The October college information campaign by the IBPF will be warning students that anyone making their account available for such transactions could end up being prosecuted.

But as one banker told me, “Rents are so high now and students are so desperate for money. The scammers know what they’re doing.”


(Letters to jill@jillkerby.ie  The TAB Guide to Money Pensions & Tax 2018 is available in all good bookstores. See www.tab.ie for ebook edition.) 



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Money Times - August 28, 2018

Posted by Jill Kerby on August 28 2018 @ 09:00


Last week, the government finally published its proposal for an auto-enrolment pension plan with a 2022 target date. It it goes ahead it will mean that the c65% of private sector workers who have no pension savings other than the State Pension will be on their way to building their own, work-based nest eggs.

Four years is a tight deadline, so good luck on that front. Yet everyone acknowledges that pension coverage is still falling and how as the population ages, future generations cannot count on the €12,650 State Pension to meet their retirement needs.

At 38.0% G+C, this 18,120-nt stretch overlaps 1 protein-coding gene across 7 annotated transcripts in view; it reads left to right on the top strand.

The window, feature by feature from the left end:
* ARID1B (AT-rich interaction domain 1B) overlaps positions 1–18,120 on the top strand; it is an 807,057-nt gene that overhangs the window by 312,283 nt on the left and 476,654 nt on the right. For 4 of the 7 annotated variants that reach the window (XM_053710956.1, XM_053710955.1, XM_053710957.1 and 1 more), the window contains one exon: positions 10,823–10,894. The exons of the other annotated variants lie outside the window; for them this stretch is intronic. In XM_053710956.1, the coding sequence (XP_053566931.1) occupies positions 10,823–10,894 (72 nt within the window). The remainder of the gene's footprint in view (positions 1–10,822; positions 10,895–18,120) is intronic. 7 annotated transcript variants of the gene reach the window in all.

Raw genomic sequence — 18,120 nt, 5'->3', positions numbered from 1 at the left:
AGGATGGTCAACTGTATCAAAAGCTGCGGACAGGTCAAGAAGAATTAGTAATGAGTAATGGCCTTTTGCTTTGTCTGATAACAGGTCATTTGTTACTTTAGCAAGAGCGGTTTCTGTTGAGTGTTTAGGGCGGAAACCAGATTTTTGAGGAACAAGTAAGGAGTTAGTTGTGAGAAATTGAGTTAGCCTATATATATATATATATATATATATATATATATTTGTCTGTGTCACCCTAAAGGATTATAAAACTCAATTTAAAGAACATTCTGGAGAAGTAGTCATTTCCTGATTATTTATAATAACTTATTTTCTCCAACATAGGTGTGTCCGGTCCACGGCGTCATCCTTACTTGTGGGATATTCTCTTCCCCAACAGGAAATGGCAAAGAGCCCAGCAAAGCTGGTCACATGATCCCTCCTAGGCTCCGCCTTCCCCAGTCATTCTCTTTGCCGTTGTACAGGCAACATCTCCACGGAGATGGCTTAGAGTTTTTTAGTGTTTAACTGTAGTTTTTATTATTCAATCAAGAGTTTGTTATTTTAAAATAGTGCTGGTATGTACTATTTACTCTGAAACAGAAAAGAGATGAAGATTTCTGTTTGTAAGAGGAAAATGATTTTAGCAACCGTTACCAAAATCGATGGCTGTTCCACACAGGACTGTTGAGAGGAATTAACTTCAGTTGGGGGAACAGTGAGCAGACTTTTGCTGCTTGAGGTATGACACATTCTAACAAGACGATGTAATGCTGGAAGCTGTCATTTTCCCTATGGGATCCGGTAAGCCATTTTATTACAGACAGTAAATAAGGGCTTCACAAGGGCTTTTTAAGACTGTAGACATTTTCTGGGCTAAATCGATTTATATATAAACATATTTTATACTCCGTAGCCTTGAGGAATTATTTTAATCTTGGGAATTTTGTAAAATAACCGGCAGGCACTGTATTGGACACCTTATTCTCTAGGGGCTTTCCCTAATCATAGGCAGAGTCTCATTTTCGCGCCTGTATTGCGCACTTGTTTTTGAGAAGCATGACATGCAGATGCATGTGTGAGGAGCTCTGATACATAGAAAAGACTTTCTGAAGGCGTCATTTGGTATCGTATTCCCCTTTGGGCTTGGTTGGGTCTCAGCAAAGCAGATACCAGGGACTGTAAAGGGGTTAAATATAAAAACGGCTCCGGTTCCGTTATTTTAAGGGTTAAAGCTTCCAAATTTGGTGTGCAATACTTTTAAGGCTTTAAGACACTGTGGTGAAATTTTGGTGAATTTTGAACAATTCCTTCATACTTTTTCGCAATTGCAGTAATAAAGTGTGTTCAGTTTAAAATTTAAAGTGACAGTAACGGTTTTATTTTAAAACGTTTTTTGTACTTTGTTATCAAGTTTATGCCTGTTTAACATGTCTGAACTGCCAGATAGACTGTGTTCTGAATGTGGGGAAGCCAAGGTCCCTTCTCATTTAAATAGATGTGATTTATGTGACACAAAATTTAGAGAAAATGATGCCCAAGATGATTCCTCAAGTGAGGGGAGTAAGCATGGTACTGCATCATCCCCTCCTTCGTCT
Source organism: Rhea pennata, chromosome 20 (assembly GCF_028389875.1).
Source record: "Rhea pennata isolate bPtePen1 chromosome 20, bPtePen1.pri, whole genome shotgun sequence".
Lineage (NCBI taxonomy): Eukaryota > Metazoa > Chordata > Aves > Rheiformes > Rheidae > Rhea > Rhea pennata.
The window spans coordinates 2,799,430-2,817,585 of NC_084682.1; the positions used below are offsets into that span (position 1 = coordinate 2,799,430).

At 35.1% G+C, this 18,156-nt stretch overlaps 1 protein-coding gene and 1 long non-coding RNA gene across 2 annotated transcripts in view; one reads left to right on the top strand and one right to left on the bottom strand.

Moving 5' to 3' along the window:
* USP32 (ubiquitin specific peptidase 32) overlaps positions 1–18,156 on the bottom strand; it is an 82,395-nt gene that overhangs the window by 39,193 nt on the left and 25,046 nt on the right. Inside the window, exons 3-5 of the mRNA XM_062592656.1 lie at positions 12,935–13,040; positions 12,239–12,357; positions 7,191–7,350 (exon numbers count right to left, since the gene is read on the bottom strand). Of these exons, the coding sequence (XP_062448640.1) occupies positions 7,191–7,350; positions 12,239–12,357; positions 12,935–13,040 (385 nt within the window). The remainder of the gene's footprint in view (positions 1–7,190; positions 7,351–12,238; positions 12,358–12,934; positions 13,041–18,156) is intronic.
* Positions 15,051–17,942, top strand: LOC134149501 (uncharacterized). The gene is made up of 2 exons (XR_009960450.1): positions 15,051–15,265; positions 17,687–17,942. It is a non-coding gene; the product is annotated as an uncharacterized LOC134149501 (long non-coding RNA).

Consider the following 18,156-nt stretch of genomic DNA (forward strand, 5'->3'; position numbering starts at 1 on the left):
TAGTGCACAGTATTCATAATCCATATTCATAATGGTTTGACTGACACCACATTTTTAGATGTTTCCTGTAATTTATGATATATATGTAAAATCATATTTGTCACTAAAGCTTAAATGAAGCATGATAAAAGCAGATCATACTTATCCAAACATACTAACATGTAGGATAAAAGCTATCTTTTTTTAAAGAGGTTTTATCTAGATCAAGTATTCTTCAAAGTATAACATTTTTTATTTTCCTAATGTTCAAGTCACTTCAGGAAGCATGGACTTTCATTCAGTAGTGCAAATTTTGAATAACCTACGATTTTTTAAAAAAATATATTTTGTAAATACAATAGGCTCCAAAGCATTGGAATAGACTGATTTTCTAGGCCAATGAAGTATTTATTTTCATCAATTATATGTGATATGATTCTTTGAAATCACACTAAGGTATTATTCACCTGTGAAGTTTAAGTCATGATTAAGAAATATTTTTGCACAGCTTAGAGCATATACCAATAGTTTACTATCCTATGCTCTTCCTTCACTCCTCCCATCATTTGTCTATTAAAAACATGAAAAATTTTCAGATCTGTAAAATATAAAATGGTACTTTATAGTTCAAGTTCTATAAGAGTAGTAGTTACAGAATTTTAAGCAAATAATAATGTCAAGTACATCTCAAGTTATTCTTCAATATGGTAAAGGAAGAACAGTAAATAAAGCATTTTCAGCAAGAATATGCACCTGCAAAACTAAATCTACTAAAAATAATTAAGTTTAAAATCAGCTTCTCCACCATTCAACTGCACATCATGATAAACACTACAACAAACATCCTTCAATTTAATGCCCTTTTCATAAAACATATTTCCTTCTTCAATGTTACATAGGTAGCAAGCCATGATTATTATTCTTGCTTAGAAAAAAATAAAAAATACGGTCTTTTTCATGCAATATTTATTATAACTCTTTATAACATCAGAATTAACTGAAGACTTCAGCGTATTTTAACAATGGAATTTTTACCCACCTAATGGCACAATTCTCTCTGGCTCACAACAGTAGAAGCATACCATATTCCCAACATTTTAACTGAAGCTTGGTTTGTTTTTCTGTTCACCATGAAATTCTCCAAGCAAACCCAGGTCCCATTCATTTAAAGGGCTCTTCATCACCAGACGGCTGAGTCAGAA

This new auto-enrolment pension is therefore aimed at the c410,000 workers between the ages of 23-60 who earn between €20,000 and €75,000, but do not belong to a company scheme or have a private pension like a PRSA. 

The new scheme is compulsory for employers, but not for workers who will be able opt-out with seven months of their auto-enrolment.

So how will it work?

From 2022, the worker and their employer will contribute 1% of the worker’s gross salary in that first year to their new pension fund.  This contribution will go up 1% each year until year six, when worker and employers will each be paying 6% of gross salary, or a total of 12%, into the fund. Meanwhile, for every €3 the worker contributes, the government will pay in €1. This works out as an additional 2% of their salary.

(Currently, private pension contributions result in 20% or 40% income tax relief depending on whether they you pay tax at the lower or higher rate. For every €100 saved into their pension, the 20% taxpayer will pay €80 and the 40% taxpayer, €60. Employers can also claim tax relief. Under this new system, the government’s 1:3 contribution will the equivalent of a flat 25% income tax credit, regardless of their earnings.)

By the end of the six year roll-out period, by 2027-28, the target of 14% of the employees gross salary as a total pension contribution will have been met. This is the annual percentage that pension experts suggest is the level needed to provide an income that is about 50% of the worker’s final salary when added to the State Pension.

So how much will each of the parties end up contributing each year for those first six years of the scheme?

Let’s use two examples:  a worker who earns €25,000 a year and one who earns €50,000, and let’s assume for simplicity’s sake that their income stays at that level.